When I turned 21, I was in a bowling alley.
Fun story right? Well, that is true. I don’t actually drink, but I definitely took the opportunity to buy a beer from the place for one of my friends. Needless to say, the events of my 21st were pretty dang calm. I realize that most people actually do have a wild night, which probably involves someone blacking out. So if anything, 21 and Over is probably going to be accurate to real life!
If anything, this picture can make a powerful inspirational message background.
Jeff Chang (Justin Chon) is turning 21 today, yeahhhh! But he hasn’t celebrated, because his dad (François Chau) has gotten him an interview with a prestigious med school the next morning at 8am sharp. He couldn’t party even if he wants to. But surprise! His best friends from high school have arrived to make his night special.
Miller (Miles Teller) is all about the partying, and the slacker of the group. Casey (Skylar Astin) is going to Stanford and forgot how to let his wild side out. Guess what issues might get solved in the span of the night?
Casey runs into Nicole (Sarah Wright), who demands he show his wild side. Miller turns to the brains as he tries to get his friend home safely, while running from cheer yeller Randy (Jonathan Keltz). Jeff has to basically stay passed out or super drunk, definitely not prepped for the med school interview he might not actually want to do. But each friend might have some secrets they have been hiding, that theaten to ruin this friendship that, lets face it, wasn’t really too strong to begin with.
Oh, and we have Russell Hodgkinson playing a drunken homeless Chief guy.
Oh shit, this is already a thing now? I don’t think I like it.
Hey, I recognize everyone here from other sources! Skylar Astin was of course the best character from Pitch Perfect. Miles Teller was the best character from the Footloose remake. Justin Chon was not the best character from Twilight, because he was basically even more of a background character than Anna Kendrick.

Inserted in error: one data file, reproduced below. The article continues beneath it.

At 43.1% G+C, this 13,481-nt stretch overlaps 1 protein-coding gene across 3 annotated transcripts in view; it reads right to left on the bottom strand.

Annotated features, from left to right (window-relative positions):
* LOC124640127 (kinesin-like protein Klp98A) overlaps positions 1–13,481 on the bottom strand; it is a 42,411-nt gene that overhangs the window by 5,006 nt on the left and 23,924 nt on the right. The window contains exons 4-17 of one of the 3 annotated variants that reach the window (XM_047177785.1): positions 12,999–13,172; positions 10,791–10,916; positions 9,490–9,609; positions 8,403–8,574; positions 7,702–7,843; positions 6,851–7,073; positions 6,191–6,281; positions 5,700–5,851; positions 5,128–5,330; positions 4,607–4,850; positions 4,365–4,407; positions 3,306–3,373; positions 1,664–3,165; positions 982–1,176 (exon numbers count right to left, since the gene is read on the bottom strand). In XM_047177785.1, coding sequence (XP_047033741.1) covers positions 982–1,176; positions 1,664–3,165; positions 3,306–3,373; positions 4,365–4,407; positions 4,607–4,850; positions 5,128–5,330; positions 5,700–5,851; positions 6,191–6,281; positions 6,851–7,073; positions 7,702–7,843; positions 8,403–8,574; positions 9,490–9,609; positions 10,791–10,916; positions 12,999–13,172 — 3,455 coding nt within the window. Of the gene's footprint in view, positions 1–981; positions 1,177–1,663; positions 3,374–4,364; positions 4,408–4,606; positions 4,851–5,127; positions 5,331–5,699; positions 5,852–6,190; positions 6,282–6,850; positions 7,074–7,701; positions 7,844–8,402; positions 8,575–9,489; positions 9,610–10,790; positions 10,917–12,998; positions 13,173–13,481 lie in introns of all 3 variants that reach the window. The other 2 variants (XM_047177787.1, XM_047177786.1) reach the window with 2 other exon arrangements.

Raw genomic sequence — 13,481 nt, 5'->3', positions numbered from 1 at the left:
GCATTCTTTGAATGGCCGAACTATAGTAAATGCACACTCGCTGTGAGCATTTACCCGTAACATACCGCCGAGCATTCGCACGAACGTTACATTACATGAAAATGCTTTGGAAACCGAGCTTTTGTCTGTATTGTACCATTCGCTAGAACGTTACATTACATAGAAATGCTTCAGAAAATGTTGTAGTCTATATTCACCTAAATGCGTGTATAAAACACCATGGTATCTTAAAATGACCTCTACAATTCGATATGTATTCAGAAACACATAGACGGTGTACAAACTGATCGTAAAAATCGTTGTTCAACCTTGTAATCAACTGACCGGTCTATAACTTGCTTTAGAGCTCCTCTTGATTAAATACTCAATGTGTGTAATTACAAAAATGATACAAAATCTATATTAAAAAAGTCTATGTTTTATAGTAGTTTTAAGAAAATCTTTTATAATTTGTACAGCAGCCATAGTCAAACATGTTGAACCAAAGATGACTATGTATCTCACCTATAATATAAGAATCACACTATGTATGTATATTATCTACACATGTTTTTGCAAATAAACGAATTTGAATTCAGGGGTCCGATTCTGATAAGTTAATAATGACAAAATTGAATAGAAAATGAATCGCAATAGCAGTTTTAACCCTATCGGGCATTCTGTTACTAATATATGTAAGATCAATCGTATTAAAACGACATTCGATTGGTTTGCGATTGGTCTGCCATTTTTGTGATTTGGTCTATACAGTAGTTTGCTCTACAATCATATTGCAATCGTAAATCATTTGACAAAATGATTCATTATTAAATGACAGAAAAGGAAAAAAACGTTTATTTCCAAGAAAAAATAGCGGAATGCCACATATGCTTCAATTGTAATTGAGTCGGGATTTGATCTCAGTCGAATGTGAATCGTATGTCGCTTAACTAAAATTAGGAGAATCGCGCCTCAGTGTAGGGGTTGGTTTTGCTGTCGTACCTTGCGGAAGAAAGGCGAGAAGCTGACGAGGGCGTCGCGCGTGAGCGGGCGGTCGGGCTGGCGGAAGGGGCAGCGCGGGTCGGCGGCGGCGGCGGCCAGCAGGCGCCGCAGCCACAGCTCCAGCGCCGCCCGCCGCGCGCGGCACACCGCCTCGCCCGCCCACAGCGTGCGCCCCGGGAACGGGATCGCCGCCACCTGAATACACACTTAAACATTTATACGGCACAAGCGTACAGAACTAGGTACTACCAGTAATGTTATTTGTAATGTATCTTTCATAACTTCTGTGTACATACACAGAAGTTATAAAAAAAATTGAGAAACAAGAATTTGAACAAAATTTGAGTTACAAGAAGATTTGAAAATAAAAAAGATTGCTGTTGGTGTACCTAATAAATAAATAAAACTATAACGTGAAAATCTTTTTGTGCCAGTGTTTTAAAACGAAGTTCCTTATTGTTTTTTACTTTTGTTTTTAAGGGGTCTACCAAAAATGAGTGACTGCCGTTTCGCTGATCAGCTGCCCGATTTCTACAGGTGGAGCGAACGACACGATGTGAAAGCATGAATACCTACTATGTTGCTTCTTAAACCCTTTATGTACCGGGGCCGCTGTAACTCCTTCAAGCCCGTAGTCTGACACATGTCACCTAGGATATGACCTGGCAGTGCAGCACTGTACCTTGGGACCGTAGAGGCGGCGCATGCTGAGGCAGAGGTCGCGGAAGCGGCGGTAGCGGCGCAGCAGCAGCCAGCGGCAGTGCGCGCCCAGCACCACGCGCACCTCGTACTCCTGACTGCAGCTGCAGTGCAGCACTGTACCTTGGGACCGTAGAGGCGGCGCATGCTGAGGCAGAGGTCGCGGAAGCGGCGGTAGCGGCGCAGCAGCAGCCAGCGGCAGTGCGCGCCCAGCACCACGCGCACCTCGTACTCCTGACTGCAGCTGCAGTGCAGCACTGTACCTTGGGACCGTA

I like that 21 and Over tried to be deeper than the trailers let on. Each character had at least one problem or issue they were keeping a secret, and Miller/Casey were finding out a lot more about Jeff Chang’s college life than they would have liked. The movie had a good chance to say something about specific issues that are definitely apparent in colleges and certain cultures, but really, they swept them all under the rug by the end.
All the build up, and then plot resolutions were solved pretty dang easily. I was very disappointed in this, especially due to one problem hinted at the whole movie being solved with a line or two as well.
Hey, if my comedies want to go deep, I say go deep, just don’t pussy out by the end. In other news, I did laugh at this, and laugh more than once. It just can’t get a great rating due to some choices it made in the movie. If it had gone just straight party comedy, I would have given it a 3. If it did a better job of adding depth and dealing with the problems the characters had, a 3 as well (but potentially 4). However, since it let weak writing take over, and kind of resolve everything nicely, it just pitters in the average category.
2 out of 4.